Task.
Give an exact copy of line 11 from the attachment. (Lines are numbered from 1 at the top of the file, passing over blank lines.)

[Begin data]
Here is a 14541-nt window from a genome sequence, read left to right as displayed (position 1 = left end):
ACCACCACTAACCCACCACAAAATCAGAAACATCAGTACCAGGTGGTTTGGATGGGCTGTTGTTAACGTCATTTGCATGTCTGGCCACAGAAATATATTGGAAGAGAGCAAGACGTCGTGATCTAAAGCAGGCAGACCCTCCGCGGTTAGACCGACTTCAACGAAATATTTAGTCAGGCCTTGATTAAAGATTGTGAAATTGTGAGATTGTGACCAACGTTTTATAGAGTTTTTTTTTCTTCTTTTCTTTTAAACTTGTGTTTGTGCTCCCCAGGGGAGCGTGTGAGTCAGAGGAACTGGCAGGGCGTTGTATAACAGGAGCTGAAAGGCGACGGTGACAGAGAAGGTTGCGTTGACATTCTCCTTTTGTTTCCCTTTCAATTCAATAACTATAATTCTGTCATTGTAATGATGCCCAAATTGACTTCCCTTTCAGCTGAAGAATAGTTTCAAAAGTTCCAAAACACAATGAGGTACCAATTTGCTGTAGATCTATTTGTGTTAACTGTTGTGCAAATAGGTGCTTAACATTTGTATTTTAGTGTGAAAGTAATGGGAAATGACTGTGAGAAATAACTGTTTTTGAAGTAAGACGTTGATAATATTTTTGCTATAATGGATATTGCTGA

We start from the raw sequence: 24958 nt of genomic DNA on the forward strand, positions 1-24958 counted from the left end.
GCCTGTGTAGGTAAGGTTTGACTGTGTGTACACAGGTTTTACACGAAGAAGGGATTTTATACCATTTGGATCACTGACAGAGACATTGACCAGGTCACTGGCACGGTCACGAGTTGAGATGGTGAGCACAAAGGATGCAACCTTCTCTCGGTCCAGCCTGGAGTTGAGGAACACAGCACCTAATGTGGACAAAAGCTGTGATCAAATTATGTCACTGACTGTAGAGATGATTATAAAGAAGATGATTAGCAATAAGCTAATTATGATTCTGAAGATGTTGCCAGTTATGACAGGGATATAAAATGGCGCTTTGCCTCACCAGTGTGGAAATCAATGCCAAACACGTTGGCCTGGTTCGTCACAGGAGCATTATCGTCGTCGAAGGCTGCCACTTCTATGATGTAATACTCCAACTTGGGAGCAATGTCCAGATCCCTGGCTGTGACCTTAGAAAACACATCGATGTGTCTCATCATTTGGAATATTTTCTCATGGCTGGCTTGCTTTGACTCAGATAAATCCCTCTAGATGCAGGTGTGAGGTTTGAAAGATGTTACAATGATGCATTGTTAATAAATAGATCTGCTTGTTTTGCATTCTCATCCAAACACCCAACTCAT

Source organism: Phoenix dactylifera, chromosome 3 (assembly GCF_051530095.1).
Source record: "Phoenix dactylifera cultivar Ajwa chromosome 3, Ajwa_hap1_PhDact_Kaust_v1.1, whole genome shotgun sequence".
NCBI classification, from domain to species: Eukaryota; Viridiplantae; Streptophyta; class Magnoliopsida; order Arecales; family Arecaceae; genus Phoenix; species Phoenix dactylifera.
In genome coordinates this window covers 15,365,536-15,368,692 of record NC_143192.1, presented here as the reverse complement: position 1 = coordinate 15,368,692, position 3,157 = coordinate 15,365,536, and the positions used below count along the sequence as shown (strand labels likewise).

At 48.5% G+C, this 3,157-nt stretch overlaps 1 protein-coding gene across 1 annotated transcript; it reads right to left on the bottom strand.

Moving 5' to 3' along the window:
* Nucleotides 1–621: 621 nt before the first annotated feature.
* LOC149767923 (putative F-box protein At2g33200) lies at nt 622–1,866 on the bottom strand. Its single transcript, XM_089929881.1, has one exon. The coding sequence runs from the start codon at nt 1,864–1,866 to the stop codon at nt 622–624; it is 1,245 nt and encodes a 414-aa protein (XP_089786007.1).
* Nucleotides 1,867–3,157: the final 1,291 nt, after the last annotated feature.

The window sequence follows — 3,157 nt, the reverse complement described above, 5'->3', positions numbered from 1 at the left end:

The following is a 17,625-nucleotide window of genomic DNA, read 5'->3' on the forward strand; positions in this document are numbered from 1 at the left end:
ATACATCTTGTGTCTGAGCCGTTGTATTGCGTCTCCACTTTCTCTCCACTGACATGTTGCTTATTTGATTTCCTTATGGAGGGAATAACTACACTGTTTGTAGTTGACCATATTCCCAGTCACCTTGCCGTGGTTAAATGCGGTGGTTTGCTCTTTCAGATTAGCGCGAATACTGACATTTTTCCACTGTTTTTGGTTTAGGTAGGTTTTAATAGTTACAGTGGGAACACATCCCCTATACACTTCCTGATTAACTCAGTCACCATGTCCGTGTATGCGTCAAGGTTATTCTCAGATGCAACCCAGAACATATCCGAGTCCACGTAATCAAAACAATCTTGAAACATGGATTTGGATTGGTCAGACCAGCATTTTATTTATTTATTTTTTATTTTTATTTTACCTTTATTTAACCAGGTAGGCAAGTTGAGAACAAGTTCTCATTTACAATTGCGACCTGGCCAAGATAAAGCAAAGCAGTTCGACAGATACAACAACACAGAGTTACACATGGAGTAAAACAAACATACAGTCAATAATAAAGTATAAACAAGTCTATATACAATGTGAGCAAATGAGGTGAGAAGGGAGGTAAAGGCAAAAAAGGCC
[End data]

* Nucleotides 1–621: 621 nt before the first annotated feature.